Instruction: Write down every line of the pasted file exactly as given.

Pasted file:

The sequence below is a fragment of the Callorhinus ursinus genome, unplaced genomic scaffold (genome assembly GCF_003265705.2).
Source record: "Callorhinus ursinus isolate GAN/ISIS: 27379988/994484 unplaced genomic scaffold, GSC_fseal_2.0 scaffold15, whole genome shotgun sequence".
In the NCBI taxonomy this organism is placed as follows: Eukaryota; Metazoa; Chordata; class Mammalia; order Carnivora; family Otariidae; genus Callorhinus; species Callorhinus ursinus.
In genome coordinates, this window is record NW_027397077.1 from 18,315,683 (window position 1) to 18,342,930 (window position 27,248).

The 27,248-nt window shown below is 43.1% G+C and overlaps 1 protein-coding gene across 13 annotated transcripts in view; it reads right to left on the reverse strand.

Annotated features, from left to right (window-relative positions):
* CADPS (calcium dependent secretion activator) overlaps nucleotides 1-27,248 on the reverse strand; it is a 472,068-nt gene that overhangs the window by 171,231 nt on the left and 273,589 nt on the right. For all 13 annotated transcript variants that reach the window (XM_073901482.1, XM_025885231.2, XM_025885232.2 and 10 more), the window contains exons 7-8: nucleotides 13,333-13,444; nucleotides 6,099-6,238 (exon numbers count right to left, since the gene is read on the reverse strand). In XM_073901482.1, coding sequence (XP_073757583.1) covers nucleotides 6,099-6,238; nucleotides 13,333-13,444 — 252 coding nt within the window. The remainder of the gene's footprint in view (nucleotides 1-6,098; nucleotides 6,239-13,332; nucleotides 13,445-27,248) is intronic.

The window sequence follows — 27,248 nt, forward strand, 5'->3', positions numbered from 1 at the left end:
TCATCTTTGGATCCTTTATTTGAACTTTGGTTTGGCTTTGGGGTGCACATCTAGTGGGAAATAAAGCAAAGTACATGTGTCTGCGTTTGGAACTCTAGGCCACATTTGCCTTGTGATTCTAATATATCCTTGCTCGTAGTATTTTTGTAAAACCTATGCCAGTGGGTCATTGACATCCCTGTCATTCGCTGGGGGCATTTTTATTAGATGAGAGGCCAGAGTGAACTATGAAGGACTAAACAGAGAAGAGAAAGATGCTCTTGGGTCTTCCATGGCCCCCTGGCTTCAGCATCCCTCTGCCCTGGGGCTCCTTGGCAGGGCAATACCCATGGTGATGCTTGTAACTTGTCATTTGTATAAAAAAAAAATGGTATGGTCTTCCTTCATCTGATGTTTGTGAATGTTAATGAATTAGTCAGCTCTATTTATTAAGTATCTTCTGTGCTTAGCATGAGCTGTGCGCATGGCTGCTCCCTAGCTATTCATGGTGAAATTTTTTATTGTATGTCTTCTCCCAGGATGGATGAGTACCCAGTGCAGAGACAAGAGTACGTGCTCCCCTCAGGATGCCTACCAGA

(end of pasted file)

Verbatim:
The sequence below is a fragment of the Callorhinus ursinus genome, unplaced genomic scaffold (genome assembly GCF_003265705.2).
Source record: "Callorhinus ursinus isolate GAN/ISIS: 27379988/994484 unplaced genomic scaffold, GSC_fseal_2.0 scaffold15, whole genome shotgun sequence".
In the NCBI taxonomy this organism is placed as follows: Eukaryota; Metazoa; Chordata; class Mammalia; order Carnivora; family Otariidae; genus Callorhinus; species Callorhinus ursinus.
In genome coordinates, this window is record NW_027397077.1 from 18,315,683 (window position 1) to 18,342,930 (window position 27,248).

The 27,248-nt window shown below is 43.1% G+C and overlaps 1 protein-coding gene across 13 annotated transcripts in view; it reads right to left on the reverse strand.

Annotated features, from left to right (window-relative positions):
* CADPS (calcium dependent secretion activator) overlaps nucleotides 1-27,248 on the reverse strand; it is a 472,068-nt gene that overhangs the window by 171,231 nt on the left and 273,589 nt on the right. For all 13 annotated transcript variants that reach the window (XM_073901482.1, XM_025885231.2, XM_025885232.2 and 10 more), the window contains exons 7-8: nucleotides 13,333-13,444; nucleotides 6,099-6,238 (exon numbers count right to left, since the gene is read on the reverse strand). In XM_073901482.1, coding sequence (XP_073757583.1) covers nucleotides 6,099-6,238; nucleotides 13,333-13,444 — 252 coding nt within the window. The remainder of the gene's footprint in view (nucleotides 1-6,098; nucleotides 6,239-13,332; nucleotides 13,445-27,248) is intronic.

The window sequence follows — 27,248 nt, forward strand, 5'->3', positions numbered from 1 at the left end:
TCATCTTTGGATCCTTTATTTGAACTTTGGTTTGGCTTTGGGGTGCACATCTAGTGGGAAATAAAGCAAAGTACATGTGTCTGCGTTTGGAACTCTAGGCCACATTTGCCTTGTGATTCTAATATATCCTTGCTCGTAGTATTTTTGTAAAACCTATGCCAGTGGGTCATTGACATCCCTGTCATTCGCTGGGGGCATTTTTATTAGATGAGAGGCCAGAGTGAACTATGAAGGACTAAACAGAGAAGAGAAAGATGCTCTTGGGTCTTCCATGGCCCCCTGGCTTCAGCATCCCTCTGCCCTGGGGCTCCTTGGCAGGGCAATACCCATGGTGATGCTTGTAACTTGTCATTTGTATAAAAAAAAAATGGTATGGTCTTCCTTCATCTGATGTTTGTGAATGTTAATGAATTAGTCAGCTCTATTTATTAAGTATCTTCTGTGCTTAGCATGAGCTGTGCGCATGGCTGCTCCCTAGCTATTCATGGTGAAATTTTTTATTGTATGTCTTCTCCCAGGATGGATGAGTACCCAGTGCAGAGACAAGAGTACGTGCTCCCCTCAGGATGCCTACCAGA